Lumbar Puncture (cont.)
Jerry R. Balentine, DO, FACEP
Dr. Balentine received his undergraduate degree from McDaniel College in Westminster, Maryland. He attended medical school at the Philadelphia College of Osteopathic Medicine graduating in1983. He completed his internship at St. Joseph's Hospital in Philadelphia and his Emergency Medicine residency at Lincoln Medical and Mental Health Center in the Bronx, where he served as chief resident.
William C. Shiel Jr., MD, FACP, FACR
Dr. Shiel received a Bachelor of Science degree with honors from the University of Notre Dame. There he was involved in research in radiation biology and received the Huisking Scholarship. After graduating from St. Louis University School of Medicine, he completed his Internal Medicine residency and Rheumatology fellowship at the University of California, Irvine. He is board-certified in Internal Medicine and Rheumatology.
In this Article
- What is a lumbar puncture (LP)?
- Why is a lumbar puncture done?
- How is the LP procedure performed?
- What is the cerebrospinal fluid (CSF)?
- What is normal CSF?
- What diseases are diagnosed by examination of the CSF?
- What are possible risks, complications, or side effects of a lumbar puncture?
- What are the benefits of a lumbar puncture?
What is normal CSF?
Normal values for spinal fluid examination are as follows:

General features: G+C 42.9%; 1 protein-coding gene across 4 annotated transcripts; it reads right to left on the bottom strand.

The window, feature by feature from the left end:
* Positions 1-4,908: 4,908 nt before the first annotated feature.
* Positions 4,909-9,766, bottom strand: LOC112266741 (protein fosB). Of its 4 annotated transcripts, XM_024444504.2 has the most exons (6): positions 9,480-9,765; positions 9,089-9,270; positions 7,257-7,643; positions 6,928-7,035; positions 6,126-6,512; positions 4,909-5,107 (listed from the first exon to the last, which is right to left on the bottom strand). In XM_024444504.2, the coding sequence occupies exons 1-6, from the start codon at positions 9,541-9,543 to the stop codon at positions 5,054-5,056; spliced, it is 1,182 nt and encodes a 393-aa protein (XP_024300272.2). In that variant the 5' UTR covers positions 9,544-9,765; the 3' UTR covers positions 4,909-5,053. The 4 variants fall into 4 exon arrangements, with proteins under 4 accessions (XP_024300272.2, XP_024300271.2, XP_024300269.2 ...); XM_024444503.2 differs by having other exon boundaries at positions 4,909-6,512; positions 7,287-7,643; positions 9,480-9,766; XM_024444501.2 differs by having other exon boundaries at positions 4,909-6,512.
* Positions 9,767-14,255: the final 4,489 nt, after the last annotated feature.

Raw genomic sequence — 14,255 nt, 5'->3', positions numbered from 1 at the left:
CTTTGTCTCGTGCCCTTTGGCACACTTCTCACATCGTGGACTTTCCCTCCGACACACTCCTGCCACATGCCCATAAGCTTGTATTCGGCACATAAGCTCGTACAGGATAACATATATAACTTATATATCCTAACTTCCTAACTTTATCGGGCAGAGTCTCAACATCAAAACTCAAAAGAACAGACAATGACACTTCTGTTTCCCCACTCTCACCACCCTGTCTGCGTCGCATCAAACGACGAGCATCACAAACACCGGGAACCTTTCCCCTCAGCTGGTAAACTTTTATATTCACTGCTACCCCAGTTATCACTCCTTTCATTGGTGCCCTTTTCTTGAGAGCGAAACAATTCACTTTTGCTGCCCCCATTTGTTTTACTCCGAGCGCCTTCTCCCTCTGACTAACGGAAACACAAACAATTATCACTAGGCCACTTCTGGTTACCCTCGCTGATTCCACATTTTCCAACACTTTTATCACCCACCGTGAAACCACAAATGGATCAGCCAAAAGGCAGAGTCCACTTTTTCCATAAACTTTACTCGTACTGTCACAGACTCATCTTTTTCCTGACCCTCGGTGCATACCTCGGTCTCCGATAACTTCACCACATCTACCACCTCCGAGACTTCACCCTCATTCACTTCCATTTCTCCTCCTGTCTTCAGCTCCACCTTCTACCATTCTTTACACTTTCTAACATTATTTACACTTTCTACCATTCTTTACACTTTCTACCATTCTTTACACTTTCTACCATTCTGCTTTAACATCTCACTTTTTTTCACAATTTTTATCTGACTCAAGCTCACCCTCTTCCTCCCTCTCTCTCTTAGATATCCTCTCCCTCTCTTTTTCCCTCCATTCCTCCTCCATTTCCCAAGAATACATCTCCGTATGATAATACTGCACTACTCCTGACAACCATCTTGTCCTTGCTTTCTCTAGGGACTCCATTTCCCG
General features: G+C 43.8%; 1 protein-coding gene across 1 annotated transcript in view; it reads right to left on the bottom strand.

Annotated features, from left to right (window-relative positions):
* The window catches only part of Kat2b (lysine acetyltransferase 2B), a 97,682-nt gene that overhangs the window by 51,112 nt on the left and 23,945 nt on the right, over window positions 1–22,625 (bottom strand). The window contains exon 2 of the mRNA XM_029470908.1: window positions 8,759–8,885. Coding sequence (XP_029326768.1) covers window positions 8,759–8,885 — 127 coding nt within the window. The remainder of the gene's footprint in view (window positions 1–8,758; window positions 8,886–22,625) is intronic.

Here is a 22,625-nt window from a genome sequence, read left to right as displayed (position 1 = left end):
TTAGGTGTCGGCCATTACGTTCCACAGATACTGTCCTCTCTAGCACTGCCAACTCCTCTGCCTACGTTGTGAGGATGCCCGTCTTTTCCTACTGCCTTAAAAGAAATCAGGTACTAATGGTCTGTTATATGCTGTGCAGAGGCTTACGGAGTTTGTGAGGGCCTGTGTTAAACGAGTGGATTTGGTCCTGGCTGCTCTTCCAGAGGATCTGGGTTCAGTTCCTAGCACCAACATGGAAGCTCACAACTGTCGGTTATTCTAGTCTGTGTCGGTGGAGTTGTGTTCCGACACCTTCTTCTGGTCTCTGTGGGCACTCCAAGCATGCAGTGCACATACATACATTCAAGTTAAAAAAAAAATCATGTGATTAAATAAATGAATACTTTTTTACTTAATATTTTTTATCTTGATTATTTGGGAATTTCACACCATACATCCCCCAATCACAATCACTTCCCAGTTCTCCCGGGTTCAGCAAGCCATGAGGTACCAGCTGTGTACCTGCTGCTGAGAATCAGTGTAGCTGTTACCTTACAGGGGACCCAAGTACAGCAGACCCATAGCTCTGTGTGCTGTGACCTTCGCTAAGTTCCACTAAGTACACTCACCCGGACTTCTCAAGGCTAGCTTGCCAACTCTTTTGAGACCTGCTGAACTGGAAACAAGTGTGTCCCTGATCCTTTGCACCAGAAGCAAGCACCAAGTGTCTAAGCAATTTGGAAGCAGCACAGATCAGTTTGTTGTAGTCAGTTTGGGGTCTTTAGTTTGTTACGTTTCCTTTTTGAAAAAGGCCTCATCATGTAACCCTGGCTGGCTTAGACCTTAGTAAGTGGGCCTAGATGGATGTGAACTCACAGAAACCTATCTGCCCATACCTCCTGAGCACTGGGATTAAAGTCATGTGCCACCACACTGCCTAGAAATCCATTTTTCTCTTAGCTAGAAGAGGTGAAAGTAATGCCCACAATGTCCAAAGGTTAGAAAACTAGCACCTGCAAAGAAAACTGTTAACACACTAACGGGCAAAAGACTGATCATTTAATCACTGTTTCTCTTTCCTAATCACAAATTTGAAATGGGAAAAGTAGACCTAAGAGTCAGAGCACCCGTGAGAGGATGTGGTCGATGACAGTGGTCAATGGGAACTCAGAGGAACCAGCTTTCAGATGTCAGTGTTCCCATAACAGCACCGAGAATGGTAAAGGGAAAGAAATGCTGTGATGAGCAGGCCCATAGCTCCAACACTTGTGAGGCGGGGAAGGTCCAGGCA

- Protein (15-45 mg/dl)
- Glucose (50-75 mg/dl)
- Cell count (0-5 mononuclear cells)
- Initial pressure (70-180 mm)
These normal values can be altered by injury or disease of the brain, spinal cord, or adjacent tissues. The values are routinely evaluated during examination of the spinal fluid obtained from the lumbar puncture. Additionally, spinal fluid is tested for infection in the microbiology laboratory.
A health-care provider will usually review and interpret the test results with the patient. These results often will need to be evaluated in relation to other blood and radiologic test results.
What diseases are diagnosed by examination of the CSF?
Spinal fluid obtained from the lumbar puncture can be used to diagnose many important diseases such as bleeding around the brain; increased pressure from hydrocephalus; inflammation of the brain, spinal cord, or adjacent tissues (encephalitis, meningitis); tumors of the brain or spinal cord, etc. Sometimes spinal fluid can indicate diseases of the immune system, such as multiple sclerosis.
What are possible risks, complications, or side effects of a lumbar puncture?
When spinal fluid is removed during an LP, the risks include headache, brain herniation, bleeding, and infection. Each of these complications are uncommon with the exception of headache, which can appear from hours to up to a day after a lumbar puncture. Up to 25 % of patients will get headaches after the procedure. Headaches occur less frequently when the patient remains lying flat several hours after the procedure.
What are the benefits of a lumbar puncture?
The benefits of the LP depend upon the exact situation for which it is performed, but a lumbar puncture can provide lifesaving information.
Longo, D.L., et al. Harrison's Principles of Internal Medicine, 18th ed. New York: McGraw-Hill Professional, 2011.
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